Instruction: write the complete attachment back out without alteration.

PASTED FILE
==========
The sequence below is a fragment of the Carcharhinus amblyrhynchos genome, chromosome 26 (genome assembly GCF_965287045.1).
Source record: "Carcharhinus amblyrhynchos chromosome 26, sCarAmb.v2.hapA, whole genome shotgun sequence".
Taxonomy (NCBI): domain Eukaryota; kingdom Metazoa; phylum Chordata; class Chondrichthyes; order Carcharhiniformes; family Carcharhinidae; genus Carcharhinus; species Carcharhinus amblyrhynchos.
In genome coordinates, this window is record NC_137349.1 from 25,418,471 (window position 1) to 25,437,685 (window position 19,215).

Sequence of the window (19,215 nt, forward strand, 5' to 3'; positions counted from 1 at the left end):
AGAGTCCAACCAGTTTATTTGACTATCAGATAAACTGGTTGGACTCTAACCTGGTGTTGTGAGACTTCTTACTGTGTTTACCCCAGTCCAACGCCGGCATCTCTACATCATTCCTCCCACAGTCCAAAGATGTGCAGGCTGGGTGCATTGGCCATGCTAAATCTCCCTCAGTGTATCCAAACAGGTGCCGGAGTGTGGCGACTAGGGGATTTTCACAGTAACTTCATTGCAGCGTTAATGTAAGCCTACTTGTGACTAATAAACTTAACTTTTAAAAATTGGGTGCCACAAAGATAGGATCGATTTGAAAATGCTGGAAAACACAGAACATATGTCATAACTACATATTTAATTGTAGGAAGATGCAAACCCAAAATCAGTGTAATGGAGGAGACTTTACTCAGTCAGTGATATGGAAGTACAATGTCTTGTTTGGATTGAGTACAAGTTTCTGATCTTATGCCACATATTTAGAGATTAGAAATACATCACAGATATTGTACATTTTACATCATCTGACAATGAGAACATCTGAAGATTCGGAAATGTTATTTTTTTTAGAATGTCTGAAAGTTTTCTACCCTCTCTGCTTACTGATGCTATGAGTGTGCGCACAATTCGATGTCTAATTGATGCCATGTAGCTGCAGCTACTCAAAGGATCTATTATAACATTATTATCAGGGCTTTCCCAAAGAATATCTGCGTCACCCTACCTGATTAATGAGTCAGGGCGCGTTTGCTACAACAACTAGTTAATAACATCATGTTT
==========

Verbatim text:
The sequence below is a fragment of the Carcharhinus amblyrhynchos genome, chromosome 26 (genome assembly GCF_965287045.1).
Source record: "Carcharhinus amblyrhynchos chromosome 26, sCarAmb.v2.hapA, whole genome shotgun sequence".
Taxonomy (NCBI): domain Eukaryota; kingdom Metazoa; phylum Chordata; class Chondrichthyes; order Carcharhiniformes; family Carcharhinidae; genus Carcharhinus; species Carcharhinus amblyrhynchos.
In genome coordinates, this window is record NC_137349.1 from 25,418,471 (window position 1) to 25,437,685 (window position 19,215).

Sequence of the window (19,215 nt, forward strand, 5' to 3'; positions counted from 1 at the left end):
AGAGTCCAACCAGTTTATTTGACTATCAGATAAACTGGTTGGACTCTAACCTGGTGTTGTGAGACTTCTTACTGTGTTTACCCCAGTCCAACGCCGGCATCTCTACATCATTCCTCCCACAGTCCAAAGATGTGCAGGCTGGGTGCATTGGCCATGCTAAATCTCCCTCAGTGTATCCAAACAGGTGCCGGAGTGTGGCGACTAGGGGATTTTCACAGTAACTTCATTGCAGCGTTAATGTAAGCCTACTTGTGACTAATAAACTTAACTTTTAAAAATTGGGTGCCACAAAGATAGGATCGATTTGAAAATGCTGGAAAACACAGAACATATGTCATAACTACATATTTAATTGTAGGAAGATGCAAACCCAAAATCAGTGTAATGGAGGAGACTTTACTCAGTCAGTGATATGGAAGTACAATGTCTTGTTTGGATTGAGTACAAGTTTCTGATCTTATGCCACATATTTAGAGATTAGAAATACATCACAGATATTGTACATTTTACATCATCTGACAATGAGAACATCTGAAGATTCGGAAATGTTATTTTTTTTAGAATGTCTGAAAGTTTTCTACCCTCTCTGCTTACTGATGCTATGAGTGTGCGCACAATTCGATGTCTAATTGATGCCATGTAGCTGCAGCTACTCAAAGGATCTATTATAACATTATTATCAGGGCTTTCCCAAAGAATATCTGCGTCACCCTACCTGATTAATGAGTCAGGGCGCGTTTGCTACAACAACTAGTTAATAACATCATGTTT